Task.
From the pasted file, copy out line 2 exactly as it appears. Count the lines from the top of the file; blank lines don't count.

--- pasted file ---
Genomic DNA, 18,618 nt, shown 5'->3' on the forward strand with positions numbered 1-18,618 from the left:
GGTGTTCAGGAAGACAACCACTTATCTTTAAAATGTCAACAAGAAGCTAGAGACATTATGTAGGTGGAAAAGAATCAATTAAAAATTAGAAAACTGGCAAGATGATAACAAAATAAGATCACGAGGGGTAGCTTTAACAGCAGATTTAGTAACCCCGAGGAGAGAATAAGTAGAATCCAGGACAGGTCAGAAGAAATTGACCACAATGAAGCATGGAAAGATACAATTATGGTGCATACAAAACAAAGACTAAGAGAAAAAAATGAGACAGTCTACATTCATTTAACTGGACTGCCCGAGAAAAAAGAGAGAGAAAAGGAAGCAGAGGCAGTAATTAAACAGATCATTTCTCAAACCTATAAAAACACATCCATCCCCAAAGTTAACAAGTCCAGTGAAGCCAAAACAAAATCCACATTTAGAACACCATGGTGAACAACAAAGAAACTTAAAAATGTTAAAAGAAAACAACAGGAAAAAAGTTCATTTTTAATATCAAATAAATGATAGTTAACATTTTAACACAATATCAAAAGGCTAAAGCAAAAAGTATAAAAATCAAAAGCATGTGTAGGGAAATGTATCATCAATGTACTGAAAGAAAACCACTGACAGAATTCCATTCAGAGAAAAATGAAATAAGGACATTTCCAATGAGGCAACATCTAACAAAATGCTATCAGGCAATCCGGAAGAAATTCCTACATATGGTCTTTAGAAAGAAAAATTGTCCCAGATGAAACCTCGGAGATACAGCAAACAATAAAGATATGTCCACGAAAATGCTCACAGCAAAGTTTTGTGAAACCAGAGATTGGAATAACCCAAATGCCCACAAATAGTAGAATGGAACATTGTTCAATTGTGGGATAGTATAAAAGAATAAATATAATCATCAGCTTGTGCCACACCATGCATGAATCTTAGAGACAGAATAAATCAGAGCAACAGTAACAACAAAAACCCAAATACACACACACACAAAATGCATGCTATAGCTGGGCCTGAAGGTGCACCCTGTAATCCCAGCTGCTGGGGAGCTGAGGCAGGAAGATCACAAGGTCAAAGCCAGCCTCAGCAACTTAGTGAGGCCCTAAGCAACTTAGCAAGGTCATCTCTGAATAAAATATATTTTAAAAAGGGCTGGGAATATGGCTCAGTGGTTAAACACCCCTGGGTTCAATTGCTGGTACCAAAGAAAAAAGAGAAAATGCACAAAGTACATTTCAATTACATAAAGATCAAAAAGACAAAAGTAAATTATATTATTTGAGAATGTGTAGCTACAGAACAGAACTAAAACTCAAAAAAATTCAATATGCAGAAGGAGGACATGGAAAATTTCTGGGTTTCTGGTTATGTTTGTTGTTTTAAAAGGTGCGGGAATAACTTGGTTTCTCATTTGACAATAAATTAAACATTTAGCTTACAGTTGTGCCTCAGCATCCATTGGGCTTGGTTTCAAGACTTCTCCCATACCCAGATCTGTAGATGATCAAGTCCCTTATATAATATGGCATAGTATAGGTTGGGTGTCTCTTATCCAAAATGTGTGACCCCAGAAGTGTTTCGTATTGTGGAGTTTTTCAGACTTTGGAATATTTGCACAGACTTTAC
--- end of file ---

GGTGTTCAGGAAGACAACCACTTATCTTTAAAATGTCAACAAGAAGCTAGAGACATTATGTAGGTGGAAAAGAATCAATTAAAAATTAGAAAACTGGCAAGATGATAACAAAATAAGATCACGAGGGGTAGCTTTAACAGCAGATTTAGTAACCCCGAGGAGAGAATAAGTAGAATCCAGGACAGGTCAGAAGAAATTGACCACAATGAAGCATGGAAAGATACAATTATGGTGCATACAAAACAAAGACTAAGAGAAAAAAATGAGACAGTCTACATTCATTTAACTGGACTGCCCGAGAAAAAAGAGAGAGAAAAGGAAGCAGAGGCAGTAATTAAACAGATCATTTCTCAAACCTATAAAAACACATCCATCCCCAAAGTTAACAAGTCCAGTGAAGCCAAAACAAAATCCACATTTAGAACACCATGGTGAACAACAAAGAAACTTAAAAATGTTAAAAGAAAACAACAGGAAAAAAGTTCATTTTTAATATCAAATAAATGATAGTTAACATTTTAACACAATATCAAAAGGCTAAAGCAAAAAGTATAAAAATCAAAAGCATGTGTAGGGAAATGTATCATCAATGTACTGAAAGAAAACCACTGACAGAATTCCATTCAGAGAAAAATGAAATAAGGACATTTCCAATGAGGCAACATCTAACAAAATGCTATCAGGCAATCCGGAAGAAATTCCTACATATGGTCTTTAGAAAGAAAAATTGTCCCAGATGAAACCTCGGAGATACAGCAAACAATAAAGATATGTCCACGAAAATGCTCACAGCAAAGTTTTGTGAAACCAGAGATTGGAATAACCCAAATGCCCACAAATAGTAGAATGGAACATTGTTCAATTGTGGGATAGTATAAAAGAATAAATATAATCATCAGCTTGTGCCACACCATGCATGAATCTTAGAGACAGAATAAATCAGAGCAACAGTAACAACAAAAACCCAAATACACACACACACAAAATGCATGCTATAGCTGGGCCTGAAGGTGCACCCTGTAATCCCAGCTGCTGGGGAGCTGAGGCAGGAAGATCACAAGGTCAAAGCCAGCCTCAGCAACTTAGTGAGGCCCTAAGCAACTTAGCAAGGTCATCTCTGAATAAAATATATTTTAAAAAGGGCTGGGAATATGGCTCAGTGGTTAAACACCCCTGGGTTCAATTGCTGGTACCAAAGAAAAAAGAGAAAATGCACAAAGTACATTTCAATTACATAAAGATCAAAAAGACAAAAGTAAATTATATTATTTGAGAATGTGTAGCTACAGAACAGAACTAAAACTCAAAAAAATTCAATATGCAGAAGGAGGACATGGAAAATTTCTGGGTTTCTGGTTATGTTTGTTGTTTTAAAAGGTGCGGGAATAACTTGGTTTCTCATTTGACAATAAATTAAACATTTAGCTTACAGTTGTGCCTCAGCATCCATTGGGCTTGGTTTCAAGACTTCTCCCATACCCAGATCTGTAGATGATCAAGTCCCTTATATAATATGGCATAGTATAGGTTGGGTGTCTCTTATCCAAAATGTGTGACCCCAGAAGTGTTTCGTATTGTGGAGTTTTTCAGACTTTGGAATATTTGCACAGACTTTAC